14

BIOTELEMETRY, INC.
NOTES TO CONSOLIDATED FINANCIAL STATEMENTS (continued)
(Unaudited)


of assets or businesses. The amendments in this ASU should be applied prospectively and are effective for fiscal years beginning after December 15, 2017, including interim periods within those fiscal years, with early adoption permitted. No disclosures are required at transition. We adopted this standard effective January 1, 2018, and this standard did not have a material impact on our financial position, results of operations or disclosures.
In May 2014, the FASB issued ASU 2014-09, Revenue from Contracts with Customers, which has been updated through several revisions and clarifications since its original issuance (collectively, the “Revenue Updates”). The Revenue Updates require revenue recognized to represent the transfer of promised goods or services to customers at an amount that reflects the consideration that a company expects to receive in exchange for those goods or services. The Revenue Updates also require new, expanded disclosures regarding revenue recognition. We adopted the Revenue Updates effective January 1, 2018. See “Note 2. Revenue Recognition.”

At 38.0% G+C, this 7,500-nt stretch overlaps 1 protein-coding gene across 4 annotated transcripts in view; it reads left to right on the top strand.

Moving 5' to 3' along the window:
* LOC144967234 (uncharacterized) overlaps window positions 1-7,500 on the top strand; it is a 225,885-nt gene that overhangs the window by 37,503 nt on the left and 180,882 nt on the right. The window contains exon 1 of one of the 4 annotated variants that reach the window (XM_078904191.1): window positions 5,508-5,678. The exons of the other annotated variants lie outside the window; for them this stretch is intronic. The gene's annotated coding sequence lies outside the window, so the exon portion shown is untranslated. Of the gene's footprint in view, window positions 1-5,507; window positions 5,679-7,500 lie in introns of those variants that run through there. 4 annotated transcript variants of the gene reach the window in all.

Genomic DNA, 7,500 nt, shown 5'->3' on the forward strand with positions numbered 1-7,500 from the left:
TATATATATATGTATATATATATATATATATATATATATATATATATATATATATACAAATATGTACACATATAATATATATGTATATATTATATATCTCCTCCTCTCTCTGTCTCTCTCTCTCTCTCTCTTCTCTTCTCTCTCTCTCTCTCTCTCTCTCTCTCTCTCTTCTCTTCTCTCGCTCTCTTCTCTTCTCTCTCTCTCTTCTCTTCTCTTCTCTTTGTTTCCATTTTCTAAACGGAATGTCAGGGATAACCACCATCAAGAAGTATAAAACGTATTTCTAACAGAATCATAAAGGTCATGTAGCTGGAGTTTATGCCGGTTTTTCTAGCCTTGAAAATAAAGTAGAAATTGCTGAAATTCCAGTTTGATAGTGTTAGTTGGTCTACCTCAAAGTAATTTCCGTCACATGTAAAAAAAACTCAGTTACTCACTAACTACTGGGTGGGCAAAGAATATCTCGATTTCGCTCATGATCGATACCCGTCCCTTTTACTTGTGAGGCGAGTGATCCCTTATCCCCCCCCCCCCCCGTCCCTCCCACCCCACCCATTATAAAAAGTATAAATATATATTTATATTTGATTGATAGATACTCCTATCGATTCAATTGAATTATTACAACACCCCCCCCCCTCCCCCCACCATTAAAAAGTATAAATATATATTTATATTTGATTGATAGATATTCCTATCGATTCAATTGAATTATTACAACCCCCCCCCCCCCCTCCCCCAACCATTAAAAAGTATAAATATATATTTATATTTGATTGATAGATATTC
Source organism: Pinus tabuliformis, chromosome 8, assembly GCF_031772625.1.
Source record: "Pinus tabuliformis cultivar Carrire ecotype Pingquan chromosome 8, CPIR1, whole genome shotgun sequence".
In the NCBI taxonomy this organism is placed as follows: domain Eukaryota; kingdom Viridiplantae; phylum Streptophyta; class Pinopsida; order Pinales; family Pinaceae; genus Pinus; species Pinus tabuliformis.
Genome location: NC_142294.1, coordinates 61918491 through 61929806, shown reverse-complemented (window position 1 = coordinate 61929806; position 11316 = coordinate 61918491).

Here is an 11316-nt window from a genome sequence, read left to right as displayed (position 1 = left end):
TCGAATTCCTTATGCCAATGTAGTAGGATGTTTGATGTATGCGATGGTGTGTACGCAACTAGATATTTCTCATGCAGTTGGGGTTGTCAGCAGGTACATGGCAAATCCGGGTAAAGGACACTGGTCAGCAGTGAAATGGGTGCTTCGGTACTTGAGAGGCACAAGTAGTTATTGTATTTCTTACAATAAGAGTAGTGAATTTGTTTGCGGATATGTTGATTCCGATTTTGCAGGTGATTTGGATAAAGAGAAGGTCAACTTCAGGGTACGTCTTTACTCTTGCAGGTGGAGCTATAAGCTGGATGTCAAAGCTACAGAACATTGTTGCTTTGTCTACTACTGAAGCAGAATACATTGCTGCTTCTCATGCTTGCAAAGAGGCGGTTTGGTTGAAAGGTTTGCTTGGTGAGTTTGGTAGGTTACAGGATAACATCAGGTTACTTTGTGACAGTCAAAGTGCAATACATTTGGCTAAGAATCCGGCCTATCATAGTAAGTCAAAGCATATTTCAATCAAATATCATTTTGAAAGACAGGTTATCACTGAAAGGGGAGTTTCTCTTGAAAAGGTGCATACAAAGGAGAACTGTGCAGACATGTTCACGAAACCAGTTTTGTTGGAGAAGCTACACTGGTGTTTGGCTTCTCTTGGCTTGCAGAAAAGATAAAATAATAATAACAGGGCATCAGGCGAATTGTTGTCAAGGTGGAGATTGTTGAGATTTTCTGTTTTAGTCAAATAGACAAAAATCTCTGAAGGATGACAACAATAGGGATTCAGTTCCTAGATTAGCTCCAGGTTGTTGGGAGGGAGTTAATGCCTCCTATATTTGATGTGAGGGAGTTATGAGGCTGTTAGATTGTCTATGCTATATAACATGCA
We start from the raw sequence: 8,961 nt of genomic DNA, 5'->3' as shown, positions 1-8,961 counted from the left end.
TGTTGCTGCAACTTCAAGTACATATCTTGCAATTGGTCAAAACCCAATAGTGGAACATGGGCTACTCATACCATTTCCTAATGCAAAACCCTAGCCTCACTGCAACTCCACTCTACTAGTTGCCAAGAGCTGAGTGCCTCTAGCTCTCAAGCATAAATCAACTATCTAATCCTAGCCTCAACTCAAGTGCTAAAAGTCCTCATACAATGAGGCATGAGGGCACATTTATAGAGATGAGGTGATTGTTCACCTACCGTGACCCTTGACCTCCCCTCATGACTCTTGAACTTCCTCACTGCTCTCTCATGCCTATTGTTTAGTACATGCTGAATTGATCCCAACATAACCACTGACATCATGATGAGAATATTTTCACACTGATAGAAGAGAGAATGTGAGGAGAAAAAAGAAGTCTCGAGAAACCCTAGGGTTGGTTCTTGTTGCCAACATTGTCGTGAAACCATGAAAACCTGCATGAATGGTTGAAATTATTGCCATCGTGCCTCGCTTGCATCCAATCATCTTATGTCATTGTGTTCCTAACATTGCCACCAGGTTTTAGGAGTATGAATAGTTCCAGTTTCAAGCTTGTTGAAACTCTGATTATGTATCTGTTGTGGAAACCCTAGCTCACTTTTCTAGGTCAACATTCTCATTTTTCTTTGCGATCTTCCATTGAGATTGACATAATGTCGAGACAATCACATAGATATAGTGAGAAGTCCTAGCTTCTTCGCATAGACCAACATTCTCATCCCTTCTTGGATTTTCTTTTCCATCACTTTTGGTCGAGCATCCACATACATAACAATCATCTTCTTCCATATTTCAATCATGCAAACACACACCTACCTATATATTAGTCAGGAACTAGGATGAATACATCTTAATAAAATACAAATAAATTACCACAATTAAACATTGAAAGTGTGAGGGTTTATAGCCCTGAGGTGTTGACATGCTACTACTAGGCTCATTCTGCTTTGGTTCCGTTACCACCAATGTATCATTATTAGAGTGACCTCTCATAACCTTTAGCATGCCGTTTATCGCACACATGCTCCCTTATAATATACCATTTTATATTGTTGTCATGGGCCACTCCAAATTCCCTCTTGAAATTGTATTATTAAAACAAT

Accounting Pronouncements Not Yet Adopted
In August 2018, the FASB issued ASU 2018-15, Customer’s Accounting for Implementation Costs Incurred in a Cloud Computing Arrangement That Is a Service Contract, to align the requirements for capitalizing implementation costs incurred in a hosting arrangement that is a service contract with the requirements for capitalizing implementation costs incurred to develop or obtain internal-use software. The updated guidance also requires an entity to expense the capitalized implementation costs of a hosting arrangement that is a service contract over the term of the hosting arrangement. This guidance is effective for fiscal years beginning after December 15, 2019, and interim periods within those fiscal years, with early adoption permitted. We are in the process of evaluating the impact of this guidance on our consolidated financial statements and related disclosures.
In February 2016, the FASB issued ASU 2016-02, Leases. This standard, along with several subsequent updates, requires lessees to recognize most leases on their balance sheet, make selected changes to lessor accounting and disclose additional key information about leases. The standard is effective for annual and interim reporting periods beginning after December 15, 2018. A modified retrospective transition approach is required, with certain practical expedients available.
As of September 30, 2018, we have substantially completed the following with respect to the adoption of ASU 2016-02:
Developed a detailed project plan with milestone dates.
Educated BioTelemetry personnel on the key points of ASU 2016-02.